- 6.7 in
- 1.1 oz
- Tangara vermillon (French)
- Cardenal veranero, Cardenal rojo, Tángara de Paso, Tángara rojo, Tángara veranera, Candelo unicolor (Spanish)
- The Summer Tanager is considered a bee and wasp specialist. It usually catches a bee in flight and then kills it by beating it against a branch. Before eating the bee, the tanager removes the stinger by rubbing it on a branch. The tanager eats bee and wasp larvae too. It first catches the adult insects and then perches near the nest to tear it open and get the grubs.
- Like most birds that migrate long distances, the Summer Tanager puts on large amounts of fat to fuel the long flight. Tanagers arriving in Panama had enough fat to fly an estimated additional 890 km (553 mi).
- Where Summer and Scarlet tanagers occur together, the Summer Tanager prefers to breed in shorter and more open woodlands. In the West, the Summer Tanager breeds in lowlands along streams while the Western and Hepatic tanagers use coniferous forests at higher elevations.
- Breeds in deciduous forests in eastern part of range, especially open woods and near gaps.
- In Southeast, breeds in pine-oak forests.
- In West, uses riparian woodlands.
- Winters in wide range of open and second-growth habitats.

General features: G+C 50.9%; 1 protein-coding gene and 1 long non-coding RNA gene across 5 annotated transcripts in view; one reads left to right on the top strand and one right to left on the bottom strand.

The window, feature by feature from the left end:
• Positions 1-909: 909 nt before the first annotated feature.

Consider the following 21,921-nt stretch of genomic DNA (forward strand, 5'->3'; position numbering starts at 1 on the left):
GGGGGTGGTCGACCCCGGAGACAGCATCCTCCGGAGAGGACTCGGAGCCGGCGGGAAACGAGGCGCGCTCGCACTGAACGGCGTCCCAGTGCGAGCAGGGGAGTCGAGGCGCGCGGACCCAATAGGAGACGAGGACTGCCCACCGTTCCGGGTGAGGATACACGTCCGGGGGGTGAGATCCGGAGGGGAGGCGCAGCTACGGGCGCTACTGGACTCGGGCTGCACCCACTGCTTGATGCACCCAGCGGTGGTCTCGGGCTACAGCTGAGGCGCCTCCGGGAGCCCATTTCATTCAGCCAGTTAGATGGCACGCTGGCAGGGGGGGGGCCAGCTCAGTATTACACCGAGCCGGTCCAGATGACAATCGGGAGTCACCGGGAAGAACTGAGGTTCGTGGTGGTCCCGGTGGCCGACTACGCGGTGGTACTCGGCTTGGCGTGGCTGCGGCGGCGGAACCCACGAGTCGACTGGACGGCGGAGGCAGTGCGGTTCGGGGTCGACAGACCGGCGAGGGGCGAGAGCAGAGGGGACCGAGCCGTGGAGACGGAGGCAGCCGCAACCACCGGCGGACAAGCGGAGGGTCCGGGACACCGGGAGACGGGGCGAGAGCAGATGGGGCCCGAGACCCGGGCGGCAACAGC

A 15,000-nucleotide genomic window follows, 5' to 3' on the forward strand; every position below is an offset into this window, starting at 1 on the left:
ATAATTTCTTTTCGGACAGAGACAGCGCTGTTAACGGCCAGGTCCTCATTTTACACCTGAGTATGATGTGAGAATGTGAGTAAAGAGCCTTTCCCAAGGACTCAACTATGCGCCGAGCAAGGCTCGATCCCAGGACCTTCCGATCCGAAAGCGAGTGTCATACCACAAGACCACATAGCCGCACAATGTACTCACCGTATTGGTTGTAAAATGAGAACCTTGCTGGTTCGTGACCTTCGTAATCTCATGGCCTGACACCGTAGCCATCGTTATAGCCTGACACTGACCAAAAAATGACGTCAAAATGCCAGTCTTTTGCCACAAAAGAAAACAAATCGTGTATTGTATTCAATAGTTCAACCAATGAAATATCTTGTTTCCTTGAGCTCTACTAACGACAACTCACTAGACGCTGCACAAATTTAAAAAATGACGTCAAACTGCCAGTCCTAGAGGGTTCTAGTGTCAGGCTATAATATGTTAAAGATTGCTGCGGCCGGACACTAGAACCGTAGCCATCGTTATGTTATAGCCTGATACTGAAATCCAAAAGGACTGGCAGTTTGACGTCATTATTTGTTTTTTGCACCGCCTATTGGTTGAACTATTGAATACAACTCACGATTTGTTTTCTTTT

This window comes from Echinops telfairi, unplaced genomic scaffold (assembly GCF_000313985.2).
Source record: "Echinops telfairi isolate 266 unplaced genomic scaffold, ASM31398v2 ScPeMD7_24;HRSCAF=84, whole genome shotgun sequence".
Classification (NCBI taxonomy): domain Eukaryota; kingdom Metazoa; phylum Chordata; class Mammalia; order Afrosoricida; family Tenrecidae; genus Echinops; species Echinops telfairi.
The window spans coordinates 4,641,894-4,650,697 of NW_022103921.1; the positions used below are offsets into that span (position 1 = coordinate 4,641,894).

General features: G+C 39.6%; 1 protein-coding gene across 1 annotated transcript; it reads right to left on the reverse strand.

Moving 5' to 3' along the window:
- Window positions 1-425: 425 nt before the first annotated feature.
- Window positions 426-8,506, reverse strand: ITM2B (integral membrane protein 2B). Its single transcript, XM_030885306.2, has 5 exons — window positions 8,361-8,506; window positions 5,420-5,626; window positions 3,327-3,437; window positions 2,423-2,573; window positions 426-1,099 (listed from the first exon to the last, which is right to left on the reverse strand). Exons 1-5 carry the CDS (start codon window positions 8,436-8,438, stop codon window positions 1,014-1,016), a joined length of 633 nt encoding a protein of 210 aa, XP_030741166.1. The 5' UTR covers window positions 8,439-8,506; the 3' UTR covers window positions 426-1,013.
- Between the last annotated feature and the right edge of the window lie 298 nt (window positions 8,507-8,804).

Insects, especially bees and wasps. Fruit outside of breeding season.
- Clutch Size
- 2–5 eggs
- Egg Description
- Pale blue to pale green, marked with dark spots and blotches.
- Condition at Hatching
- Helpless with patches of down.
Nest an open cup of dried grasses and other vegetation. Placed among cluster of leaves or in fork of branches on horizontal branch, often hanging over road or other opening.
Captures insects by taking short flights from a perch after flying insects, plucking them from leaves while hovering, and picking them from leaves. Beats prey against branch to kill it.
Considered a Species of Special Concern in California. Most populations stable.
- Robinson, W. D. 1996. Summer Tanager (Piranga rubra). In The Birds of North America, No. 248 (A. Poole and F. Gill, eds.). The Academy of Natural Sciences, Philadelphia, PA, and The American Ornithologists' Union, Washington, D.C.